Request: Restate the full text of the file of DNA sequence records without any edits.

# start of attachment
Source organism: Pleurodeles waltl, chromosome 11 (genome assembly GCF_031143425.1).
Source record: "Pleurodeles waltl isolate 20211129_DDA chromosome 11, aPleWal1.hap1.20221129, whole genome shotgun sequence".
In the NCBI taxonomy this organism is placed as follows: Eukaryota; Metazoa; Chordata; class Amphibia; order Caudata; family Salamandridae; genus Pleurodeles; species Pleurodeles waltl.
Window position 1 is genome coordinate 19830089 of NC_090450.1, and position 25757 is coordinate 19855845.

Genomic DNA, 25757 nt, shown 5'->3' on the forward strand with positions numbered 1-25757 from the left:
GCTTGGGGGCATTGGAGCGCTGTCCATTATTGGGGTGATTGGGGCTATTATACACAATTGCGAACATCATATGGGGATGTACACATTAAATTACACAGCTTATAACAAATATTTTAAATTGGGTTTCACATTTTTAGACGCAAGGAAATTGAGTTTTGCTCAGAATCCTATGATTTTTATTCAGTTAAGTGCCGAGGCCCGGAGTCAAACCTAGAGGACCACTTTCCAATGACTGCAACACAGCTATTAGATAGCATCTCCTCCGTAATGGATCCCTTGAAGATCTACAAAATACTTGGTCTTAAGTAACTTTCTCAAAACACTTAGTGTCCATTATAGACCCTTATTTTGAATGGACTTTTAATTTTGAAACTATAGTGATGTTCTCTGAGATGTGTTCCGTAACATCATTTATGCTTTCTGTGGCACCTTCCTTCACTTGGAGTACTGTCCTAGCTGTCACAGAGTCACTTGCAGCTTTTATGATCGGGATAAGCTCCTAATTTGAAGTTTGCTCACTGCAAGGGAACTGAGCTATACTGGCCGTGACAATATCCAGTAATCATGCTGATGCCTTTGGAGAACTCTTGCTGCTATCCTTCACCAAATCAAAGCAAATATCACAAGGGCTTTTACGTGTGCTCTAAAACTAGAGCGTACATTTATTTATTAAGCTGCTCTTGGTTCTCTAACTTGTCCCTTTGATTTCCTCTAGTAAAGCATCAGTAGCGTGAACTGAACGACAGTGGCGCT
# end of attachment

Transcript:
Source organism: Pleurodeles waltl, chromosome 11 (genome assembly GCF_031143425.1).
Source record: "Pleurodeles waltl isolate 20211129_DDA chromosome 11, aPleWal1.hap1.20221129, whole genome shotgun sequence".
In the NCBI taxonomy this organism is placed as follows: Eukaryota; Metazoa; Chordata; class Amphibia; order Caudata; family Salamandridae; genus Pleurodeles; species Pleurodeles waltl.
Window position 1 is genome coordinate 19830089 of NC_090450.1, and position 25757 is coordinate 19855845.

Genomic DNA, 25757 nt, shown 5'->3' on the forward strand with positions numbered 1-25757 from the left:
GCTTGGGGGCATTGGAGCGCTGTCCATTATTGGGGTGATTGGGGCTATTATACACAATTGCGAACATCATATGGGGATGTACACATTAAATTACACAGCTTATAACAAATATTTTAAATTGGGTTTCACATTTTTAGACGCAAGGAAATTGAGTTTTGCTCAGAATCCTATGATTTTTATTCAGTTAAGTGCCGAGGCCCGGAGTCAAACCTAGAGGACCACTTTCCAATGACTGCAACACAGCTATTAGATAGCATCTCCTCCGTAATGGATCCCTTGAAGATCTACAAAATACTTGGTCTTAAGTAACTTTCTCAAAACACTTAGTGTCCATTATAGACCCTTATTTTGAATGGACTTTTAATTTTGAAACTATAGTGATGTTCTCTGAGATGTGTTCCGTAACATCATTTATGCTTTCTGTGGCACCTTCCTTCACTTGGAGTACTGTCCTAGCTGTCACAGAGTCACTTGCAGCTTTTATGATCGGGATAAGCTCCTAATTTGAAGTTTGCTCACTGCAAGGGAACTGAGCTATACTGGCCGTGACAATATCCAGTAATCATGCTGATGCCTTTGGAGAACTCTTGCTGCTATCCTTCACCAAATCAAAGCAAATATCACAAGGGCTTTTACGTGTGCTCTAAAACTAGAGCGTACATTTATTTATTAAGCTGCTCTTGGTTCTCTAACTTGTCCCTTTGATTTCCTCTAGTAAAGCATCAGTAGCGTGAACTGAACGACAGTGGCGCT